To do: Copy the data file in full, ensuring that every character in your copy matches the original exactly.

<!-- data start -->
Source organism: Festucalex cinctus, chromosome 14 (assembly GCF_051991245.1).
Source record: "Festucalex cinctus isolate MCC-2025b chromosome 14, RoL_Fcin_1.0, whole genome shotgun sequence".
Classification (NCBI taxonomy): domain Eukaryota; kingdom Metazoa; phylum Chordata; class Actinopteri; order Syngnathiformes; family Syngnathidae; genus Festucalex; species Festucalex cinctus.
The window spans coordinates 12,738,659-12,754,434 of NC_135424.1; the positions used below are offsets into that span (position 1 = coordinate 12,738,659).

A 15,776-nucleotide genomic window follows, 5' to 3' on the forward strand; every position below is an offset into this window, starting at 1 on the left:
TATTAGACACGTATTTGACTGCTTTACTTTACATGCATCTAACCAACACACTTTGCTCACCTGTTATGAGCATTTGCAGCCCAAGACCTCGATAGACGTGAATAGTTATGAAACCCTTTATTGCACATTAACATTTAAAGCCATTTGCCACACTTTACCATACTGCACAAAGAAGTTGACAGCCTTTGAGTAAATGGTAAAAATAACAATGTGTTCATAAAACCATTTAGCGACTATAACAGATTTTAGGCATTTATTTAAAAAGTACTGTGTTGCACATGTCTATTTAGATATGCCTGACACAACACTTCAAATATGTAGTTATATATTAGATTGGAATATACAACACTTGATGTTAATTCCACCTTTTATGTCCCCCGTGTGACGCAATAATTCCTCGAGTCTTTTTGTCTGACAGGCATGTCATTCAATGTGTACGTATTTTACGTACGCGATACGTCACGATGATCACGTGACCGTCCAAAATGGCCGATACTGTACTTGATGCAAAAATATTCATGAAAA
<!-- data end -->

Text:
Source organism: Festucalex cinctus, chromosome 14 (assembly GCF_051991245.1).
Source record: "Festucalex cinctus isolate MCC-2025b chromosome 14, RoL_Fcin_1.0, whole genome shotgun sequence".
Classification (NCBI taxonomy): domain Eukaryota; kingdom Metazoa; phylum Chordata; class Actinopteri; order Syngnathiformes; family Syngnathidae; genus Festucalex; species Festucalex cinctus.
The window spans coordinates 12,738,659-12,754,434 of NC_135424.1; the positions used below are offsets into that span (position 1 = coordinate 12,738,659).

A 15,776-nucleotide genomic window follows, 5' to 3' on the forward strand; every position below is an offset into this window, starting at 1 on the left:
TATTAGACACGTATTTGACTGCTTTACTTTACATGCATCTAACCAACACACTTTGCTCACCTGTTATGAGCATTTGCAGCCCAAGACCTCGATAGACGTGAATAGTTATGAAACCCTTTATTGCACATTAACATTTAAAGCCATTTGCCACACTTTACCATACTGCACAAAGAAGTTGACAGCCTTTGAGTAAATGGTAAAAATAACAATGTGTTCATAAAACCATTTAGCGACTATAACAGATTTTAGGCATTTATTTAAAAAGTACTGTGTTGCACATGTCTATTTAGATATGCCTGACACAACACTTCAAATATGTAGTTATATATTAGATTGGAATATACAACACTTGATGTTAATTCCACCTTTTATGTCCCCCGTGTGACGCAATAATTCCTCGAGTCTTTTTGTCTGACAGGCATGTCATTCAATGTGTACGTATTTTACGTACGCGATACGTCACGATGATCACGTGACCGTCCAAAATGGCCGATACTGTACTTGATGCAAAAATATTCATGAAAA